The story of Francys Arsentiev, known posthumously as “Everest’s Sleeping Beauty,” occupies a particularly heartrending niche. Her quest for the summit in the spring of 1998 is one of the mountain’s most poignant tales of the human spirit, and its vulnerabilities.

WARNING: This article contains graphic images. Reader discretion is advised.

Francys & Sergei: Love and Ambition

Born on January 18, 1958, in Honolulu, Hawaii, Francys Yarbro went to school and graduated with a master’s degree in business. Her professional life as an accountant in Telluride, Colorado, belied the adventurous soul that yearned for the mountain’s call.

Francys’s life took a pivotal turn upon meeting Sergei Arsentiev, a Russian mountaineer known as “the snow leopard” for his achievements in climbing Russia’s highest peaks. Together, they climbed many Russian peaks. Their shared passion for mountaineering blossomed into a romantic partnership as well. They were married in 1992.

Francys’s climbing career included numerous expeditions, notably ascending Denali’s West Buttress and Europe’s Elbrus (she was the first U.S. woman to ski down Elbrus). She had a dream of reaching the summit of Everest without the aid of supplemental oxygen—a feat that would distinguish her as the first American woman to do so.

High Stakes: Everest Without Oxygen

Mount Everest is one of the most deadly mountains in the world to climb. Its fatality rate is approximately 6.5 deaths per 100 successful summits.

Climbing Mount Everest without the use of supplemental oxygen takes an immensely difficult and dangerous challenge and raises the bar even higher. To date, over 10,000 people have successfully climbed Everest. However, only about 200 have done it without oxygen. It’s an exclusive club of climbers.

The daunting “Death Zone,” which lies above 8,000 meters (26,247 feet), presents a multitude of problems for the human body. The oxygen levels are extremely low, roughly one-third of that at sea level. This environment induced hypoxia, pushing the human body to its limits.

The risk of suffering from severe high-altitude illnesses, including acute mountain sickness (AMS), high-altitude cerebral edema (HACE), and high-altitude pulmonary edema (HAPE), is markedly increased without supplemental oxygen. These conditions can be fatal. Furthermore, the lack of oxygen forces climbers to proceed at a slower pace, significantly raising the risk of frostbite, exposure, and exhaustion.

Attempting Everest without supplemental oxygen demands exceptional physical fitness, an extraordinary acclimatization capability, and mental fortitude. The technical difficulties of the climb are magnified without the aid of oxygen.

Their Last Expedition

Francys and Sergei planned their joint expedition to Everest in 1998. They had a lofty goal; both would be summiting without the aid of supplemental oxygen. On May 17, they began their ascent from the North Col, reaching significant altitudes with determination. The pair made two attempts on the summit but were thwarted by headlamp failure and inclement weather. Despite these setbacks, the couple persevered and successfully reached the summit on May 22.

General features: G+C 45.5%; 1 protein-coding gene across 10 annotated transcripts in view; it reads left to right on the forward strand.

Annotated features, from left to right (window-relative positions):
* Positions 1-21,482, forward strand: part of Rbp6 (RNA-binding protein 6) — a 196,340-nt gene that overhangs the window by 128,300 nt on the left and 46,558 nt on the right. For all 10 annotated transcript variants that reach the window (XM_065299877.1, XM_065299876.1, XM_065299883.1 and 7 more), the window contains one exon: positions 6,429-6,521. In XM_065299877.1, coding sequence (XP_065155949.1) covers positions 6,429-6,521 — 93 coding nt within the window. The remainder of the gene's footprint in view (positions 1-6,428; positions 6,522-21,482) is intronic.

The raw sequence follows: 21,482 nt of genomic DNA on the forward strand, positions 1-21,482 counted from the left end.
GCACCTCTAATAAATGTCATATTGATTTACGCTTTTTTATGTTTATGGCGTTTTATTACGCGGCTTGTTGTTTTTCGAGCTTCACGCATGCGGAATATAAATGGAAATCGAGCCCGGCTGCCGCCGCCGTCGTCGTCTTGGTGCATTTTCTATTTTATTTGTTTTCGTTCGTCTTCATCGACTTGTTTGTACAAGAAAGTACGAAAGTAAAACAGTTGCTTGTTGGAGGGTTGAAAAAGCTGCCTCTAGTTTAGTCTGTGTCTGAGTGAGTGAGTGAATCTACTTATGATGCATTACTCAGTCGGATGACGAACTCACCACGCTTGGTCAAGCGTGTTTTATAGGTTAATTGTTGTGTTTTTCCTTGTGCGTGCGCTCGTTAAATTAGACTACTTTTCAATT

Unfortunately, the descent proved fatal for Francys. She became separated from Sergei in the darkness and the extreme conditions. For hours, she fought for survival, her situation growing increasingly perilous as the mountain sapped her strength. An Uzbek team encountered Francys and tried to help her. However, as she was unable to move on her own, they eventually gave up the effort and continued down without her.

Her last known encounter was with climbers Ian Woodall and Cathy O’Dowd. “Don’t leave me,” she said to O’Dowd. O’Dowd recounted that Francy’s skin was milky white and totally smooth. The severe frostbite made her look like a porcelain doll. “Why are you doing this to me?” she asked. They too were forced to abandon her.

Francys died on May 24, 1998, at the age of 40, in the same spot where she was last seen. The subsequent discovery of her body near the northeast ridge bestowed upon her the moniker “Sleeping Beauty.” She appeared peaceful, lying in the snow as if in slumber rather than the grip of death.

As for Sergei, he ascended the mountain carrying medicine and oxygen in a heroic attempt to find her. As the Uzbek climbers descended to camp, they saw Sergei on his way back up. He was never seen alive again. His body was discovered in 1999 by climbers on an expedition. The exact circumstances of his death remain shrouded in the mystery.

Is Sleeping Beauty Still on Everest?

Yes. For nearly a decade, Francys’s body lay exposed to the elements near the mountain’s perilous northeast ridge. She was moved out of sight, away from the climbing route, in 2007. Ian Woodall, who had encountered Francys on Everest shortly before she passed, undertook the mission out of compassion and respect

Today, the exact location of Francys’s final resting place remains undisclosed, a decision made out of respect for her and her family. Woodall and his team wrapped the body in an American flag, then relocated her to a place where she would no longer be a waypoint for climbers. This gave her a semblance of a burial on the peak that had claimed her life. In doing so, Woodall and his team provided a dignified end to the tragic tale of Everest’s Sleeping Beauty.

May she rest in peace.